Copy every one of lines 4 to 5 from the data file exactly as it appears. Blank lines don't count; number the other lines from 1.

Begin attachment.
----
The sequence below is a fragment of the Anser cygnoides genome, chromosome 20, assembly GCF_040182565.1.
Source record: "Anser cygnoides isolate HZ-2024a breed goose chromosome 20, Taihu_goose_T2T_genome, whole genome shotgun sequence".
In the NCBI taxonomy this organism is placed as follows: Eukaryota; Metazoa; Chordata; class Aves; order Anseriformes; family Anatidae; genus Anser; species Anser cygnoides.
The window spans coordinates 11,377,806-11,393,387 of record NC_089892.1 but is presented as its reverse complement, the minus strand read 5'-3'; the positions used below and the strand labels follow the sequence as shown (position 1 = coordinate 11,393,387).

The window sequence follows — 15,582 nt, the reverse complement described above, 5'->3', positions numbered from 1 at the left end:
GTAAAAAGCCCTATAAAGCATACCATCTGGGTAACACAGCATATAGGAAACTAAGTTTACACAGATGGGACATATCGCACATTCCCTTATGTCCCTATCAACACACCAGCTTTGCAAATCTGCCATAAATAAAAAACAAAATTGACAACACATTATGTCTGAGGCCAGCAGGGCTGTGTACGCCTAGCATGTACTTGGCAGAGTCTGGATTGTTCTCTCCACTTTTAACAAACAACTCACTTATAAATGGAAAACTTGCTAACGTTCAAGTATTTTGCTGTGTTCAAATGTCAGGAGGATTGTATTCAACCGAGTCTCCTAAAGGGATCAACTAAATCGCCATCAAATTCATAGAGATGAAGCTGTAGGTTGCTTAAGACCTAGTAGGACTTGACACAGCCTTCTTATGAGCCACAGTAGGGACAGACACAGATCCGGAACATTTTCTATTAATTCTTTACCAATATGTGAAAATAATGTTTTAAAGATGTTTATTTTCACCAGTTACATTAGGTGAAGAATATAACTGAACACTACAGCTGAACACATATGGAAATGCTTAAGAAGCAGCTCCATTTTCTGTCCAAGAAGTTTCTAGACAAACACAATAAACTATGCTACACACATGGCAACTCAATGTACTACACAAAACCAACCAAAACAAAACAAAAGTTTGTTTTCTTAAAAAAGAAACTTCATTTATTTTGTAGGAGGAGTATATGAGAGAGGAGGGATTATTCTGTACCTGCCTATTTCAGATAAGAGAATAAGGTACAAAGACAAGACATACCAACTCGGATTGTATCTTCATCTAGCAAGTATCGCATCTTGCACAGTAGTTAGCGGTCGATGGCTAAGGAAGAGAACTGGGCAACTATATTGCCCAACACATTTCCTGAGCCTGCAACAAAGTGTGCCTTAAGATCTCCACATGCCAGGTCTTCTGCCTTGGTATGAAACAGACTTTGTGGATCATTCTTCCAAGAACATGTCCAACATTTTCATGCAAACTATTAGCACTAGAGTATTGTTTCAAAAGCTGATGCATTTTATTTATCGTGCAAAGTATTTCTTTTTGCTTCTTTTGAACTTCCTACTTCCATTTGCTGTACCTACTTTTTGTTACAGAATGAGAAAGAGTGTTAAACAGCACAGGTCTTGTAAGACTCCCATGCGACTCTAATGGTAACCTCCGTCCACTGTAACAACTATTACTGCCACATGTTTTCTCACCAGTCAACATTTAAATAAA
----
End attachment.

The window spans coordinates 11,377,806-11,393,387 of record NC_089892.1 but is presented as its reverse complement, the minus strand read 5'-3'; the positions used below and the strand labels follow the sequence as shown (position 1 = coordinate 11,393,387).

The window sequence follows — 15,582 nt, the reverse complement described above, 5'->3', positions numbered from 1 at the left end: